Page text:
An interview with me appeared today at Strange Horizons. It is entitled Noticing Language, and it is about language, linguistics, my novel, poetry, emerging poets, and various other things.

A few comments I wanted to add to the interview:

Rose Lemberg lived in Ukraine, subarctic Russia, and Israel before relocating to Berkeley for her Ph.D. She is now living and teaching in the Midwest, where she finally became an immigrant in 2010. She is relieved to be a resident, rather than a nonresident, alien.

I wrote this bio before the events at Boston, and I have since had the (dis)pleasure to travel by plane for a conference. I had the urge to change the bio after that experience, but I left it in. It is important for me to talk about this.

I recently had a chance to ask my students whether they view language as a “primary component of identity,” a phrase we’ve found in an article. Many said no.

To follow up, I asked my students what they would consider a primary component of identity. Many immediately said “gender.” I then asked how often they reflected on their gender. The discussion further developed along these lines; I thought it might be worth discussing/mentioning here.

I also note that answers would vary depending on the context. Students at my university are different demographically from the ones I had at Berkeley.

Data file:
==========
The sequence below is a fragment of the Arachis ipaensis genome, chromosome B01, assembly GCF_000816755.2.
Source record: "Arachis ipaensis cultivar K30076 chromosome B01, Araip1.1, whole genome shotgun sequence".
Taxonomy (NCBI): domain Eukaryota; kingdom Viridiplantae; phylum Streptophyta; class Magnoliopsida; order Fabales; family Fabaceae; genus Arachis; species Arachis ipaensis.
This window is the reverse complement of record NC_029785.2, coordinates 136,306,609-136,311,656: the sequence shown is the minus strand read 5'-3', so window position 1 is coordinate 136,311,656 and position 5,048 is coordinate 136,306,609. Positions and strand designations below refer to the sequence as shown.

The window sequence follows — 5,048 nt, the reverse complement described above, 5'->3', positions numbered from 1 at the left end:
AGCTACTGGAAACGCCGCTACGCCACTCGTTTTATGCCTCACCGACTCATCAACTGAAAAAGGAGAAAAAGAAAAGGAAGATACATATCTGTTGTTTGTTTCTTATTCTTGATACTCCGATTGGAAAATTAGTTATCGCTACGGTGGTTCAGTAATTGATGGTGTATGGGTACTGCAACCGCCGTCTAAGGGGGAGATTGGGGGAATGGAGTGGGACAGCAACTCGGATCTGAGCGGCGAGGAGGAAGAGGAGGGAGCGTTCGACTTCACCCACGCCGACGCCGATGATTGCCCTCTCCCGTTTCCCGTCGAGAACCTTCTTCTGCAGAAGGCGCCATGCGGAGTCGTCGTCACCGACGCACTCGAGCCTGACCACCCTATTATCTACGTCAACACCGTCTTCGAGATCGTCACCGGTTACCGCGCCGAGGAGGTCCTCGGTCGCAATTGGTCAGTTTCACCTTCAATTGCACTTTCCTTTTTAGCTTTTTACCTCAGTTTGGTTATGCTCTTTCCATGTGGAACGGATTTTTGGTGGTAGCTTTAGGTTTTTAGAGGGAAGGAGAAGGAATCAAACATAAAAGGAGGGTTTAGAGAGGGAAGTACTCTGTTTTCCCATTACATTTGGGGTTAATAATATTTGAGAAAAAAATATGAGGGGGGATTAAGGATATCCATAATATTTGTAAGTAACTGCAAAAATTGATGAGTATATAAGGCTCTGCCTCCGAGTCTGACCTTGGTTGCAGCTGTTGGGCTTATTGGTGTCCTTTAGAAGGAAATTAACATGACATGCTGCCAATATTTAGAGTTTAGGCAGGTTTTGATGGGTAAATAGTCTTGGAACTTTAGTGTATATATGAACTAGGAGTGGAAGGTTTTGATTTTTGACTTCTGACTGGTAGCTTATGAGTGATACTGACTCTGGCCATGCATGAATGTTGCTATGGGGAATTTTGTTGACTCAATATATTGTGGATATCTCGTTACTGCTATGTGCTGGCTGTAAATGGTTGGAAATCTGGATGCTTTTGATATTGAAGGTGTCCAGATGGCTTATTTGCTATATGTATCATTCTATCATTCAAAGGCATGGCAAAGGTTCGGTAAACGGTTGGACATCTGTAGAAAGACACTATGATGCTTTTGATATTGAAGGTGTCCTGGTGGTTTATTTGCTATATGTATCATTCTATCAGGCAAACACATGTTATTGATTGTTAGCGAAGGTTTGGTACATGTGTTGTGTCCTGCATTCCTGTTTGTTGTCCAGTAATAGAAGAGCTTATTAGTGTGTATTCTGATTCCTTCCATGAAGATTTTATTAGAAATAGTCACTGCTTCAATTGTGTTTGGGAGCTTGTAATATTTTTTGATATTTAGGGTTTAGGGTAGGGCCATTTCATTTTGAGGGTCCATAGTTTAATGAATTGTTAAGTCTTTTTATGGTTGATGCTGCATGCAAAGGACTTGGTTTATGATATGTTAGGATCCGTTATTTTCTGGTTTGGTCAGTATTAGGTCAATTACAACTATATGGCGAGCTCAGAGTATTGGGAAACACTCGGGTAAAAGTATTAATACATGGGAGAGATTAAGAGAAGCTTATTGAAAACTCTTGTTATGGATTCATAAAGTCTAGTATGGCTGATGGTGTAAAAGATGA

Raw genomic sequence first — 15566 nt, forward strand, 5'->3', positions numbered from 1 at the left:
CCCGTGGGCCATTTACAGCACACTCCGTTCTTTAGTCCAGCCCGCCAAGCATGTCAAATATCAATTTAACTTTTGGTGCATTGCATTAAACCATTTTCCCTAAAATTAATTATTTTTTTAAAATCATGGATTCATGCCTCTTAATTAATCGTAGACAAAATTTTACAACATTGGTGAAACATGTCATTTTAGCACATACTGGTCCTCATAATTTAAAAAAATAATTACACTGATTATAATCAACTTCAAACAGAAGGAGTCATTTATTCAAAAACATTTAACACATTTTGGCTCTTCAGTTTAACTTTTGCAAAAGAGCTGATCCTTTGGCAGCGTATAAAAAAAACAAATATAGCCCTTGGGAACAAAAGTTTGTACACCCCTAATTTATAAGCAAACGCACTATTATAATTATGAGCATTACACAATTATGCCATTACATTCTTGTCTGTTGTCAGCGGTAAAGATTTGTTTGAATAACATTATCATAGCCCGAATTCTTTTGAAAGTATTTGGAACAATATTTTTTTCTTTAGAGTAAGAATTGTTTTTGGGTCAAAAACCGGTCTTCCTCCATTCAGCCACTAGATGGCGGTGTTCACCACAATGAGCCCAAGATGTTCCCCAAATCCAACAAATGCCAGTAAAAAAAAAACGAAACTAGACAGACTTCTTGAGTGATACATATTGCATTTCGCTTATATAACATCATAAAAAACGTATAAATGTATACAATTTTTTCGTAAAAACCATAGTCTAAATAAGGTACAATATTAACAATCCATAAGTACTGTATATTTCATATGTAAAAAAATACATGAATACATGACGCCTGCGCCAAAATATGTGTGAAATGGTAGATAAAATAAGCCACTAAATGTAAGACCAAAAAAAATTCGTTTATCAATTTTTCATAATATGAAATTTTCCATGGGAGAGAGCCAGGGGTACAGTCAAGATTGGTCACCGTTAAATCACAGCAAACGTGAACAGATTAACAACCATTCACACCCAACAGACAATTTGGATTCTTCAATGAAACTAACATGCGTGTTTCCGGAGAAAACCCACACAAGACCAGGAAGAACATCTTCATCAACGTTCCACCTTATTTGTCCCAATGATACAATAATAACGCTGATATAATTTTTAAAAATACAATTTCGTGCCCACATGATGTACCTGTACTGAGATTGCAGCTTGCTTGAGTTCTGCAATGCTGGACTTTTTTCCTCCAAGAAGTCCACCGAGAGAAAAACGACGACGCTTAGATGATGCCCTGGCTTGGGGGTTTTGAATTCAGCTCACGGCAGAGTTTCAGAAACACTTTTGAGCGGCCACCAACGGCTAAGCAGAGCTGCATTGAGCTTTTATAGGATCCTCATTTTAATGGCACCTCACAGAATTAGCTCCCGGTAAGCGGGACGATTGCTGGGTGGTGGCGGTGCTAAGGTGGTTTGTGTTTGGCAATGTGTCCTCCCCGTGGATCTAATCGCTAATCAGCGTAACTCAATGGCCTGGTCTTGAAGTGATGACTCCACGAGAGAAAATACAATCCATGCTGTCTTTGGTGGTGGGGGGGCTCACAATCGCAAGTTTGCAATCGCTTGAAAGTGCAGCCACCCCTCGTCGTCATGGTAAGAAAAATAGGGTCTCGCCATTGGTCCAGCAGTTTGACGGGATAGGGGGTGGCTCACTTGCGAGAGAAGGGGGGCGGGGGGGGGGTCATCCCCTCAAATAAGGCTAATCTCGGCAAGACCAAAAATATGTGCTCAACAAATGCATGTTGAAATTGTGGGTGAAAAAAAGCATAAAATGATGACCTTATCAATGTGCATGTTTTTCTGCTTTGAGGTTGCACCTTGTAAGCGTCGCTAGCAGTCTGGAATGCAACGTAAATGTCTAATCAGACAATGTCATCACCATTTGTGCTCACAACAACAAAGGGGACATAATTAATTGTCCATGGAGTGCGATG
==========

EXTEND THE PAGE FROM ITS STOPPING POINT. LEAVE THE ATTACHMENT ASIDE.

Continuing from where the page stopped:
Yet, language is central to identity. For many monolinguals, especially those who speak the standard vernaculars, language is not something one notices in daily life

The issue of standard vernaculars is very interesting; do you want to discuss diglossic situations and language hegemony, or should we wait until Readercon?

Speaking about languages and translations, Seven Losses of Na Re has been translated into Spanish! This is the first time my story is translated – very exciting. Thank you, Marcheto!

One thought on “Interview at Strange Horizons, and a translation

  1. Marcheto says:

    It’s been a pleasure and an honor to translate your wonderful story. So thanks to you thanks for giving me the chance to translate it.

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